Since 2010 the United States have experienced the most extreme weather in our history, with nearly $200 billion in damage. The frequency and intensity of severe weather appears to be increasing: more tropical downpours and historic rainfall events, damaging derechos, and an apparent eastward shift in what is traditional “Tornado Alley”. A warmer atmosphere holds more water vapor, more fuel for “Black Swan” weather events. Is it our imagination or is America’s weather morphing, becoming more severe over time? A look at weather trends, and a (very) long-range prediction.
Alerts Broadcaster gives your businesses the opportunity to actively respond to severe weather and natural hazard situations for all of your facilities. At the core, Alerts Broadcaster provides severe weather and natural hazard alerts, but it is just not that simple. Every company has different needs when it comes to communication. Who needs to know? What exactly do they need to know? When do they need to know? How do they need to get the information? Alerts Broadcaster simplifies the process to ensure that crucial information gets to the people within your organization that need it. You determine every facet of that communication, therefore giving you a better handle on safety procedures for your team and facilities. The result—safer employees, safer patrons, and increased facility safety.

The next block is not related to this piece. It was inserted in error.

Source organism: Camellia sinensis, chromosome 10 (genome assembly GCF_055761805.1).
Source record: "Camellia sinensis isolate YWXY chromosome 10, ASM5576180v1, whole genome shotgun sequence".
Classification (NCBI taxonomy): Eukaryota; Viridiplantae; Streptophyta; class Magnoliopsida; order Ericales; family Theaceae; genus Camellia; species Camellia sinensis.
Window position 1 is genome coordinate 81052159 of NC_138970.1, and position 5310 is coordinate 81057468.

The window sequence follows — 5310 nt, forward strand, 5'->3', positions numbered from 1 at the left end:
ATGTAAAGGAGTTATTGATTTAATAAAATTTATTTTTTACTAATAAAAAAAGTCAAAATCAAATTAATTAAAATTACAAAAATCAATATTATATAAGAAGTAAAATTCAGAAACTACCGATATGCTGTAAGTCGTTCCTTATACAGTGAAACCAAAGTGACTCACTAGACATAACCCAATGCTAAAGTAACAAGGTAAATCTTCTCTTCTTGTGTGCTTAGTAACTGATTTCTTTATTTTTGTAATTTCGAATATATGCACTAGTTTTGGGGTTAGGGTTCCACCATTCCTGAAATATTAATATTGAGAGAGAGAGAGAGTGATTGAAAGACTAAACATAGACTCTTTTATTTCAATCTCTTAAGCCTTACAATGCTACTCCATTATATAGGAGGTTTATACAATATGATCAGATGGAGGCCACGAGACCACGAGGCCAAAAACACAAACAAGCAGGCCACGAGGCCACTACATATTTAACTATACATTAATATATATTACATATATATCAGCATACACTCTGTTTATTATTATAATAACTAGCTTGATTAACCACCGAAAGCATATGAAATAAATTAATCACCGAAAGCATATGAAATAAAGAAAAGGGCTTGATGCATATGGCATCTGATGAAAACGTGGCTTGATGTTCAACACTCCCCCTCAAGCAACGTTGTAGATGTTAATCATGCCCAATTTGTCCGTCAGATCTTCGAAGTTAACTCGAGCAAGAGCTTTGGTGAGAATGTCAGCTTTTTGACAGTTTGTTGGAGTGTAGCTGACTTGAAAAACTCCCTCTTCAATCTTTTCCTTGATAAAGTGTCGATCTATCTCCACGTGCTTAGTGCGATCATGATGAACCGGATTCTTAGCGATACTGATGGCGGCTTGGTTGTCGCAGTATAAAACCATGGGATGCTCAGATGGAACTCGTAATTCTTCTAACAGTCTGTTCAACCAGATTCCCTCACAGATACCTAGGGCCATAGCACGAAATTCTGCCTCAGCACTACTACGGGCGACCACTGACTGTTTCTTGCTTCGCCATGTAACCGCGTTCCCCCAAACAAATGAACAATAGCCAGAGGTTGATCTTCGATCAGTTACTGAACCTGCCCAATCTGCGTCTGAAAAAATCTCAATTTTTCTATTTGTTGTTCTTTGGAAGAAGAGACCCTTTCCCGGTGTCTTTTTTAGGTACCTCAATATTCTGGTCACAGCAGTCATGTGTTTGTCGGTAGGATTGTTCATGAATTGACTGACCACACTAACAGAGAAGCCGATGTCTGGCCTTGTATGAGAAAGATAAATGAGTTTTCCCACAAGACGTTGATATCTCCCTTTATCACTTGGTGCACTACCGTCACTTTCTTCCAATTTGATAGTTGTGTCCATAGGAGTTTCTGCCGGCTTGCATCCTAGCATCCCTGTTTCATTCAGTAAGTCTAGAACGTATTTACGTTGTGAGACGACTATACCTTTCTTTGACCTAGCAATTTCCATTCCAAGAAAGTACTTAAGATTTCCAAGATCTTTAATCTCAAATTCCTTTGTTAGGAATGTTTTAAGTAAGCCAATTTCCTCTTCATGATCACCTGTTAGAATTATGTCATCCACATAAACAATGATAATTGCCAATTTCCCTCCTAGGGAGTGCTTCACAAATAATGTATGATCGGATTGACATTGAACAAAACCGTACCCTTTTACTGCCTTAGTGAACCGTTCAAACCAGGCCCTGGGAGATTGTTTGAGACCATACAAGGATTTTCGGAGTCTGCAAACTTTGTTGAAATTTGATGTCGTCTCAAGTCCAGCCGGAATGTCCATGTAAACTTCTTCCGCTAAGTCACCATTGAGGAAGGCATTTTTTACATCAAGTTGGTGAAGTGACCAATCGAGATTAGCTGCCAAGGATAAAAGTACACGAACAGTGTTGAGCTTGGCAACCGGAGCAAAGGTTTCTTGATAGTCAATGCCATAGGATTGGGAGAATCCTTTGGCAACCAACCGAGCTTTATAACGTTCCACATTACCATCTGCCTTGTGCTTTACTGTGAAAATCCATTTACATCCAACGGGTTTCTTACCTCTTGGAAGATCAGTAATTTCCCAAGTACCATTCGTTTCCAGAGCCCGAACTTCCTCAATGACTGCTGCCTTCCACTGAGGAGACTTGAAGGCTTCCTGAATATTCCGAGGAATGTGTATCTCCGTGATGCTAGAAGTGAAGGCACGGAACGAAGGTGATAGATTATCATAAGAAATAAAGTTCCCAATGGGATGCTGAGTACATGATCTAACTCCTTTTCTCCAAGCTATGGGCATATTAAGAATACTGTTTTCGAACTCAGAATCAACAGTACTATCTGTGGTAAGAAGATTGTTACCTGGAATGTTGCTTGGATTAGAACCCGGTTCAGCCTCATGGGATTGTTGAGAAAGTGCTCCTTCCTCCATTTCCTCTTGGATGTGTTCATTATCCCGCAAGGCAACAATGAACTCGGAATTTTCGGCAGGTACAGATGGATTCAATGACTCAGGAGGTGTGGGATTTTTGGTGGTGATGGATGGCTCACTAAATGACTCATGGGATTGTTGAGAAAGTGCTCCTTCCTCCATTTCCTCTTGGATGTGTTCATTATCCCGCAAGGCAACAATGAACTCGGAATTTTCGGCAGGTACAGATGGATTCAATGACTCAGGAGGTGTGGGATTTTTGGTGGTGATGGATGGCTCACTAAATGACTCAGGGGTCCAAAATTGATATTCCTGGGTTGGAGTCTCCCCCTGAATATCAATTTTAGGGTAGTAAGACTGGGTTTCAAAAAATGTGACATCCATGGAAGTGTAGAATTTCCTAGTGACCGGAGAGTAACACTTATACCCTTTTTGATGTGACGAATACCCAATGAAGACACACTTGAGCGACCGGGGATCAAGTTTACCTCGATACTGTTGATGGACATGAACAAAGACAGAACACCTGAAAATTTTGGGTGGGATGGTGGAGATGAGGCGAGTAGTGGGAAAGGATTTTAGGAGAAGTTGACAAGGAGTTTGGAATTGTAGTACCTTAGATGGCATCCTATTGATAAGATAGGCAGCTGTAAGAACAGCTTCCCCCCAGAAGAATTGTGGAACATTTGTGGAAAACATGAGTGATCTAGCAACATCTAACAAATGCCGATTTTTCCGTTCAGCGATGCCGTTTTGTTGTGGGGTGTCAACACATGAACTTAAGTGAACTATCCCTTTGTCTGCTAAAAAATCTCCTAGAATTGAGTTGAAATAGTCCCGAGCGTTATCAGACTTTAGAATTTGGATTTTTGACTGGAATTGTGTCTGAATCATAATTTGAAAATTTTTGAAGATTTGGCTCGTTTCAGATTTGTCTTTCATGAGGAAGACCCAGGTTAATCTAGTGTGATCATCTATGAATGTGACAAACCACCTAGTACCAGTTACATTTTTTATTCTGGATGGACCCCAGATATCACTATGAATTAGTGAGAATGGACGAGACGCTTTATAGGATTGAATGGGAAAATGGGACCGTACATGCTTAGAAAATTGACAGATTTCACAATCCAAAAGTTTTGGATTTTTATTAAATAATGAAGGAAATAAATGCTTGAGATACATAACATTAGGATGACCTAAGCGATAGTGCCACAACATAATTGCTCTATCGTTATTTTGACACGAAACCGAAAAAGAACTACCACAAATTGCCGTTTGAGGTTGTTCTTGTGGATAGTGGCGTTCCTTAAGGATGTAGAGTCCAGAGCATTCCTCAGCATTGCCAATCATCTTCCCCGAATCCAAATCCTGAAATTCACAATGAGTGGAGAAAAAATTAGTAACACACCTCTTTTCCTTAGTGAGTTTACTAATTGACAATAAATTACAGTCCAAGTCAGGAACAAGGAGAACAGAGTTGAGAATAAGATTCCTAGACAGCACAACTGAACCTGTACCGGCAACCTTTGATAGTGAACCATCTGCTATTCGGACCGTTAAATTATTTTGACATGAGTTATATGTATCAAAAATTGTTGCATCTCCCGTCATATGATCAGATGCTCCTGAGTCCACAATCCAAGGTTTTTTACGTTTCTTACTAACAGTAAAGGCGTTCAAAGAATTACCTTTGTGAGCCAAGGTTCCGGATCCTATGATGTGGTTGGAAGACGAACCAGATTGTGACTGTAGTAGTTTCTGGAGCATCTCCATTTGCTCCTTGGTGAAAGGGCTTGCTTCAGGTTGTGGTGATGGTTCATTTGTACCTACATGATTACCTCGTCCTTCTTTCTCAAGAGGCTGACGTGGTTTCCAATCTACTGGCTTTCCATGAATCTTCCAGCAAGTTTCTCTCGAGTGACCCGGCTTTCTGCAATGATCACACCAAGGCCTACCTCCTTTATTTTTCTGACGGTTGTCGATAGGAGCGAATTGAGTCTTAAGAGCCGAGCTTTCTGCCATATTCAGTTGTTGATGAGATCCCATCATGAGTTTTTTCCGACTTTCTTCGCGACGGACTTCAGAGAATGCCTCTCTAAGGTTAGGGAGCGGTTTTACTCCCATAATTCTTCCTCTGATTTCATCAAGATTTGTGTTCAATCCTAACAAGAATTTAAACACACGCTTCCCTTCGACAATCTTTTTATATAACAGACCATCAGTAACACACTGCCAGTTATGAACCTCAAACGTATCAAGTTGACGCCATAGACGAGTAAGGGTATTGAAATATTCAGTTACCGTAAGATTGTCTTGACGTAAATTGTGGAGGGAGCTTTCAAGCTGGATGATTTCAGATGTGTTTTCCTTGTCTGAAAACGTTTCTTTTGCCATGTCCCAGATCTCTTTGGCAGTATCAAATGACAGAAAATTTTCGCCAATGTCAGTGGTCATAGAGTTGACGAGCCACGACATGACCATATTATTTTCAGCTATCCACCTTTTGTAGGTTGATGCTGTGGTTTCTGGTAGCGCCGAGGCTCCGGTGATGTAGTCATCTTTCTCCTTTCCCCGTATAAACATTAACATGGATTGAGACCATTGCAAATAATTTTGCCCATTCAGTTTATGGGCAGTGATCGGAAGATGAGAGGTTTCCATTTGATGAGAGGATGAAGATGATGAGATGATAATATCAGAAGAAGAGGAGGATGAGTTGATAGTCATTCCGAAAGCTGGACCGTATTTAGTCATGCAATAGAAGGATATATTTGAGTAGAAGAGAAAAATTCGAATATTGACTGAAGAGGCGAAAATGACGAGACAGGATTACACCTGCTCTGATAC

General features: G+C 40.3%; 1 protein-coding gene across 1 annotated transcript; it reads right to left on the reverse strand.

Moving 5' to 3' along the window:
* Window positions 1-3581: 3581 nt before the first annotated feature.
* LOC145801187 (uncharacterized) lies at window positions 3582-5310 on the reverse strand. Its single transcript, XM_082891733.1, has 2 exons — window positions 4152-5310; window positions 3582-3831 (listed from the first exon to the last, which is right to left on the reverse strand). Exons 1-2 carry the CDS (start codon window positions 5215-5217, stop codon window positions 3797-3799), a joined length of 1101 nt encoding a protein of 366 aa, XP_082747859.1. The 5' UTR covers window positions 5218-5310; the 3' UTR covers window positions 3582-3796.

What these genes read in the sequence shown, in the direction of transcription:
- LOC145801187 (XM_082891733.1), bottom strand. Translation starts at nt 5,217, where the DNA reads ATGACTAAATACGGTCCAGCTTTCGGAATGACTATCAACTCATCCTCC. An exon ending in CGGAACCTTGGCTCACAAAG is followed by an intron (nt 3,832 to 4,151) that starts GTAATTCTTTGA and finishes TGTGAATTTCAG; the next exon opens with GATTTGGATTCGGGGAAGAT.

About Paul Douglas
Paul Douglas is a meteorologist and entrepreneur. Previous companies invented 3-D TV weather graphics (1990s) and the first weather apps on a smart phone (2001). Part of his latest venture, Media Logic Group, Alerts Broadcaster provides companies worldwide with automated and custom messaging for severe storm alerts. Minnesota’s first Certified Broadcast Meteorologist, Douglas writes a daily print and online column for the Star Tribune. He’s on the CSRRT, The Climate Science Rapid Response Team, and a member of the board of the NRPE, The National Religious Partnership for the Environment. TV meteorologist, author and teacher, Douglas speaks to corporations about severe weather trends – and his successful entrepreneurial ride launching 9 start-up companies.